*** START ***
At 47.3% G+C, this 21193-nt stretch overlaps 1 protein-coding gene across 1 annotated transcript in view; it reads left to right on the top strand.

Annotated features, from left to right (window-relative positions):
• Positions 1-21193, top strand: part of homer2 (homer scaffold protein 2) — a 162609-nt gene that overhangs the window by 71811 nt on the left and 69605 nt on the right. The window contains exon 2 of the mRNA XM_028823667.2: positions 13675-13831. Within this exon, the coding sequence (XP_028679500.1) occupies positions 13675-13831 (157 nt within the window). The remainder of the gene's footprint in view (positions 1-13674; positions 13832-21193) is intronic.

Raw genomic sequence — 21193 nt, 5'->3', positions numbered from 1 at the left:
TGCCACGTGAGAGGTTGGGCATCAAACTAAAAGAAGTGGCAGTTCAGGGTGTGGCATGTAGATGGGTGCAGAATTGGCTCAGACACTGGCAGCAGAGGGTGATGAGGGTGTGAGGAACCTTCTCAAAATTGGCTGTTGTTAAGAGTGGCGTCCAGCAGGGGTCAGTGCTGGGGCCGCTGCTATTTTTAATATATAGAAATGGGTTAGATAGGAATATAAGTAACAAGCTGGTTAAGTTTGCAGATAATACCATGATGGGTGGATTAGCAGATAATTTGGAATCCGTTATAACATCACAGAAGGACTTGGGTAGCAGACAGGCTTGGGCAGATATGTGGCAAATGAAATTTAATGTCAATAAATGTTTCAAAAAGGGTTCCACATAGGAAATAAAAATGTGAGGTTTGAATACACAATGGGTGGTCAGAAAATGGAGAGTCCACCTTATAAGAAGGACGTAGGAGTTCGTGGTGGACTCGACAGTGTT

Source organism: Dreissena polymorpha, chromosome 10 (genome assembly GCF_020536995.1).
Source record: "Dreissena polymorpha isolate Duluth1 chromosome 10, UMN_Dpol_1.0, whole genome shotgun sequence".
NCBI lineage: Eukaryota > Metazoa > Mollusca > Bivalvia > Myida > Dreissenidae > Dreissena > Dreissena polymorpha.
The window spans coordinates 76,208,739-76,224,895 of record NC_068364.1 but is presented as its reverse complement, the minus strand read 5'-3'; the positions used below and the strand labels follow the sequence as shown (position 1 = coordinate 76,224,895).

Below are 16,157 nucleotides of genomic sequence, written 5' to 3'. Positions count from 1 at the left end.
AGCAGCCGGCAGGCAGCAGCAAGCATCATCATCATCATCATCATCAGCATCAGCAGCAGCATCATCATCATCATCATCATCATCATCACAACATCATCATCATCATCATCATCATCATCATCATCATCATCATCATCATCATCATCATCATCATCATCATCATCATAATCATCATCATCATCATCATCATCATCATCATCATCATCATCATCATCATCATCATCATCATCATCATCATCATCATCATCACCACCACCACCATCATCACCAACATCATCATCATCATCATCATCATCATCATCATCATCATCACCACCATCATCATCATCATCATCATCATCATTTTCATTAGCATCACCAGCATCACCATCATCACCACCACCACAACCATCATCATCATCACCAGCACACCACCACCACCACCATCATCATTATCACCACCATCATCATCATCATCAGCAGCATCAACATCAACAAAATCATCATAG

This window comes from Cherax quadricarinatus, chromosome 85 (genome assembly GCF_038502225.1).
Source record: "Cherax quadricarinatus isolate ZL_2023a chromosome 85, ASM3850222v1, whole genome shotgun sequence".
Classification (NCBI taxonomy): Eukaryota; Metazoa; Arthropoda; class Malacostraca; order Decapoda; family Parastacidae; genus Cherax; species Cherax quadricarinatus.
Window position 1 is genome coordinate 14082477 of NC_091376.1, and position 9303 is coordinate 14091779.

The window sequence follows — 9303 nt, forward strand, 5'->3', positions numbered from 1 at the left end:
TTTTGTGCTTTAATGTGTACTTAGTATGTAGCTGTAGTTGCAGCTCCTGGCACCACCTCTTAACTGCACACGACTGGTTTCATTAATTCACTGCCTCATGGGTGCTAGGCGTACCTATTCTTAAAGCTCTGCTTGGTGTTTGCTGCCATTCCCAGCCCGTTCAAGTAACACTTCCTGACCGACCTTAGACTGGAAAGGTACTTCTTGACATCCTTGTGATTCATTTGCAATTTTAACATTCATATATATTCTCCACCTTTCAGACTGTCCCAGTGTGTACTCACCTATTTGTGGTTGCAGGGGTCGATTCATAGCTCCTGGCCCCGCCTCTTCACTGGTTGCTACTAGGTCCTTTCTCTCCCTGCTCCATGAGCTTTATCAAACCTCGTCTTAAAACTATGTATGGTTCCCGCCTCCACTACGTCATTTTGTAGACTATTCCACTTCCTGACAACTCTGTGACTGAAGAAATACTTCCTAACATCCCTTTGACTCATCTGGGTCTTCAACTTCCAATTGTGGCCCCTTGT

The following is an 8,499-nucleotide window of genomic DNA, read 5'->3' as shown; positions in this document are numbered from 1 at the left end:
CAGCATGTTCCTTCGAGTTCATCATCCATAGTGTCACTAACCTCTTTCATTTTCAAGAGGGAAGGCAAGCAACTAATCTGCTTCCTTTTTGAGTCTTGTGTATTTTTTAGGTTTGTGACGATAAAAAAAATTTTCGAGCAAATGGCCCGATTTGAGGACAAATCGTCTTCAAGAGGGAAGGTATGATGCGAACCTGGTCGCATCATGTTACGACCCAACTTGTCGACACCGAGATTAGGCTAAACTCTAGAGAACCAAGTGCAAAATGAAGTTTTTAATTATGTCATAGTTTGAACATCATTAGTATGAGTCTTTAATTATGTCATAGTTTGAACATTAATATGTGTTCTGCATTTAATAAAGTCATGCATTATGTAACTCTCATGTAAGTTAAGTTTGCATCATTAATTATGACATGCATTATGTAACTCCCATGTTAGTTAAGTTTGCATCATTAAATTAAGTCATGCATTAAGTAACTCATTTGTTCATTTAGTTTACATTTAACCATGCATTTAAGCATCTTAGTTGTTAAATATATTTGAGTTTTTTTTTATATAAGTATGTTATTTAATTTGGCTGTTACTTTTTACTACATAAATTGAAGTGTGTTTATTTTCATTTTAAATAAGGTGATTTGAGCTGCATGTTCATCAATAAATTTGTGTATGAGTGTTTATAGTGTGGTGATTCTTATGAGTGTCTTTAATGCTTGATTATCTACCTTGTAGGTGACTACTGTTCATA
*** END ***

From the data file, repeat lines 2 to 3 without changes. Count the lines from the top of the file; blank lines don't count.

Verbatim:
Annotated features, from left to right (window-relative positions):
• Positions 1-21193, top strand: part of homer2 (homer scaffold protein 2) — a 162609-nt gene that overhangs the window by 71811 nt on the left and 69605 nt on the right. The window contains exon 2 of the mRNA XM_028823667.2: positions 13675-13831. Within this exon, the coding sequence (XP_028679500.1) occupies positions 13675-13831 (157 nt within the window). The remainder of the gene's footprint in view (positions 1-13674; positions 13832-21193) is intronic.